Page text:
On day 2 of the conference, Dr Melati Nungsari started off the fourth panel with a discussion on Malaysia’s Covid-19 economic stimulus packages. Under the PN government, Malaysia had a total of 8 such packages valued at RM530 billion (approximately USD$127 billion). However, disbursement of aid, particularly cash handouts, was sometimes hampered as physical restrictions were imposed on the population. Dr. Nungsari highlighted that stateless Malaysians have had significant difficulties in accessing aid, and that more can be done to ensure they receive adequate assistance.

This was followed by Mr. Terence Ho’s presentation on the Singapore government’s support for households and businesses during the pandemic. Past experiences with SARS and the Global Financial Crisis shaped the nation’s response in dealing with Covid-19. Like most countries, Singapore’s economy was negatively affected by stringent border measures and a nationwide partial lockdown on 3 April 2020 called ‘Circuit Breaker’. Singapore experienced a deep recession in the same year, with real GDP contracting by 4.1%. Nonetheless, a high vaccination rate and timely fiscal and monetary intervention has placed Singapore in a good position for recovery.

Dr. Archanun Kohpaiboon presented on Thailand’s economic relief and stimulus. Up to June 2022, there have been four waves of Covid-19 in the nation, with multiple nationwide lockdowns and zoning restrictions implemented. Thailand reopened its borders on 8 December 2020, subsequently introducing schemes for select tourist destinations, starting with the Phuket sandbox scheme. The country’s fiscal policy responses comprised of two categories – “above the line” measures and liquidity support. The former refers to increases in government expenditures and reductions in tax revenues.

Dr. Lee Hwok Aun responded to the presentations by noting that various elements of policy response can apply to financial crisis situations and making observations about policy similarities and differences, such as in the implementation of wage subsidies.

PANEL 5 – Managing and Mismanaging the Pandemic: Indonesia, Philippines, Vietnam

Panel 5 speakers with Dr Siwage Dharma Negara, Dr Arief Ramayandi, Ms Sheena Valenzuela, Dr Dean Dulay, and Dr Nguyen Thu Huong. Moderated by Dr Maria Monica Wihardja. (Credit: ISEAS – Yusof Ishak Institute)

In the fifth panel, Dr. Arief Ramayandi and Dr. Siwage Dharma Negara presented on Indonesia’s Covid-19 mobility restrictions. Despite multiple rounds of restrictions, the country has not implemented an official lockdown. In the early stages of the pandemic, Indonesia imposed large-scale social restrictions (PSBB). This was later replaced in 2021 by community activities restrictions enforcement (PPKM), which is a more centralised policy.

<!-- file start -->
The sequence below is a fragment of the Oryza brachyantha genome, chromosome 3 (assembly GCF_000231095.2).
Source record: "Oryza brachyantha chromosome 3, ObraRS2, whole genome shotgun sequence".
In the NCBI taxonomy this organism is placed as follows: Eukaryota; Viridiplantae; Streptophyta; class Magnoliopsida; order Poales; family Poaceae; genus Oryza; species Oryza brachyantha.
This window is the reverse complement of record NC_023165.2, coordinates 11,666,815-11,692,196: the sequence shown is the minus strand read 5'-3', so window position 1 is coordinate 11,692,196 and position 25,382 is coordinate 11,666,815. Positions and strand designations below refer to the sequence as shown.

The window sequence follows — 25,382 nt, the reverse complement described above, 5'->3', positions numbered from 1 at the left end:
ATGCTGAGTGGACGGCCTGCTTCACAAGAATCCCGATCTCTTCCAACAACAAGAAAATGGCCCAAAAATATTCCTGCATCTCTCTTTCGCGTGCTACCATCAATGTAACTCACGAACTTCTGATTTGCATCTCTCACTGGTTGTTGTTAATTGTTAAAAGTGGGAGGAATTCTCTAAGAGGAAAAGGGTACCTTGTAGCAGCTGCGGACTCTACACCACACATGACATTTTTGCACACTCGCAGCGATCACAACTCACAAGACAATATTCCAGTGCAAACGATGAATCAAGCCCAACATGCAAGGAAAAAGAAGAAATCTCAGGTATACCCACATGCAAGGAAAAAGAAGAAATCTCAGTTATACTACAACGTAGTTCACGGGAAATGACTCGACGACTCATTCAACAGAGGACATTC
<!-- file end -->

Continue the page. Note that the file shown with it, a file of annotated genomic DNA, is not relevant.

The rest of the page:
Ms. Sheena Valenzuela presented on lockdown measures in the Philippines. She highlighted that the government continuously implemented and lifted restrictions even while it lacked funds to support the economy and livelihoods while the nation was under lockdown. The country had one of the longest lockdowns in the world yet achieved fairly unsuccessful results in reducing Covid-19 cases.

Finally, Dr. Nguyen Thu Huong presented on Vietnam’s performance. She credited Vietnam’s initial success in containing the virus to the country’s centralised political system and past experiences with other infectious diseases. Vietnam eventually shifted towards an accelerated vaccination campaign as it adopted a “live together with Covid-19” approach.

Dr. Dean Dulay wrapped up the fifth panel with a critical review of each paper and suggestions for improvement, and commented on the role of vaccination in pandemic response as an issue that cuts across all countries.

The conference audience consisted of the research project members, civil servants, academics, students, and members of the public. The attendees posed questions on the viability of government strategies as long-term solutions, comparisons across all countries with regards to vaccination and mobility restrictions, and plans for the region’s post-pandemic recovery.

Download the Welcome Remarks here.

A group photo of speakers and discussants present at ISEAS for the conference. (Credit: ISEAS – Yusof Ishak Institute)